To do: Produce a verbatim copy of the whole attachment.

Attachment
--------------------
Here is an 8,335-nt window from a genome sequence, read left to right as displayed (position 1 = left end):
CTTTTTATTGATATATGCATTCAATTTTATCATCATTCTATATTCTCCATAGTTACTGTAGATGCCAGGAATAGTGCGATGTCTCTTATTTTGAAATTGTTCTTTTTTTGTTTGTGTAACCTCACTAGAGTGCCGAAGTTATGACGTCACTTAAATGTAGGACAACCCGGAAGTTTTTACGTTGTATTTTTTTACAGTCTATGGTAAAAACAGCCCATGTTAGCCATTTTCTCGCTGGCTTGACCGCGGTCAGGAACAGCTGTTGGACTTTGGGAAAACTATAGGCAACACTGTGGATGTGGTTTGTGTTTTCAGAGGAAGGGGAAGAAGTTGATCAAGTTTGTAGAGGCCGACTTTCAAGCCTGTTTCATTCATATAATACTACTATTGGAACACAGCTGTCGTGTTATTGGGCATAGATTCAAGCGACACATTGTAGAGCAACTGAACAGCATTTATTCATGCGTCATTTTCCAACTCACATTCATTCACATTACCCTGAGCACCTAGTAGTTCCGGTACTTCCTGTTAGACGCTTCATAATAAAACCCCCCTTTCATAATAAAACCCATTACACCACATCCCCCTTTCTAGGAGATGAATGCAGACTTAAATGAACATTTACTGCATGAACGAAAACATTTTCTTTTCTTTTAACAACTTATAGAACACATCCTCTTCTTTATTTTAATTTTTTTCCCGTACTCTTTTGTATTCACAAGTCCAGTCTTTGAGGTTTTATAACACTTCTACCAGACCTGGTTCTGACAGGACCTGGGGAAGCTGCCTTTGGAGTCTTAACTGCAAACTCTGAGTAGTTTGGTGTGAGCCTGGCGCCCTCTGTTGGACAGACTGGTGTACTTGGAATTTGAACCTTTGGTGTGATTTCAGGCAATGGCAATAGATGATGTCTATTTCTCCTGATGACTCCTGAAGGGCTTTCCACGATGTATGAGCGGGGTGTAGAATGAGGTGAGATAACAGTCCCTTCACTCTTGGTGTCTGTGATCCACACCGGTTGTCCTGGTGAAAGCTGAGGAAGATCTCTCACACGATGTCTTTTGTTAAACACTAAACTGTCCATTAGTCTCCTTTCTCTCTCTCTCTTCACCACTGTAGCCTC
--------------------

Here is an 8,335-nt window from a genome sequence, read left to right as displayed (position 1 = left end):
CTTTTTATTGATATATGCATTCAATTTTATCATCATTCTATATTCTCCATAGTTACTGTAGATGCCAGGAATAGTGCGATGTCTCTTATTTTGAAATTGTTCTTTTTTTGTTTGTGTAACCTCACTAGAGTGCCGAAGTTATGACGTCACTTAAATGTAGGACAACCCGGAAGTTTTTACGTTGTATTTTTTTACAGTCTATGGTAAAAACAGCCCATGTTAGCCATTTTCTCGCTGGCTTGACCGCGGTCAGGAACAGCTGTTGGACTTTGGGAAAACTATAGGCAACACTGTGGATGTGGTTTGTGTTTTCAGAGGAAGGGGAAGAAGTTGATCAAGTTTGTAGAGGCCGACTTTCAAGCCTGTTTCATTCATATAATACTACTATTGGAACACAGCTGTCGTGTTATTGGGCATAGATTCAAGCGACACATTGTAGAGCAACTGAACAGCATTTATTCATGCGTCATTTTCCAACTCACATTCATTCACATTACCCTGAGCACCTAGTAGTTCCGGTACTTCCTGTTAGACGCTTCATAATAAAACCCCCCTTTCATAATAAAACCCATTACACCACATCCCCCTTTCTAGGAGATGAATGCAGACTTAAATGAACATTTACTGCATGAACGAAAACATTTTCTTTTCTTTTAACAACTTATAGAACACATCCTCTTCTTTATTTTAATTTTTTTCCCGTACTCTTTTGTATTCACAAGTCCAGTCTTTGAGGTTTTATAACACTTCTACCAGACCTGGTTCTGACAGGACCTGGGGAAGCTGCCTTTGGAGTCTTAACTGCAAACTCTGAGTAGTTTGGTGTGAGCCTGGCGCCCTCTGTTGGACAGACTGGTGTACTTGGAATTTGAACCTTTGGTGTGATTTCAGGCAATGGCAATAGATGATGTCTATTTCTCCTGATGACTCCTGAAGGGCTTTCCACGATGTATGAGCGGGGTGTAGAATGAGGTGAGATAACAGTCCCTTCACTCTTGGTGTCTGTGATCCACACCGGTTGTCCTGGTGAAAGCTGAGGAAGATCTCTCACACGATGTCTTTTGTTAAACACTAAACTGTCCATTAGTCTCCTTTCTCTCTCTCTCTTCACCACTGTAGCCTC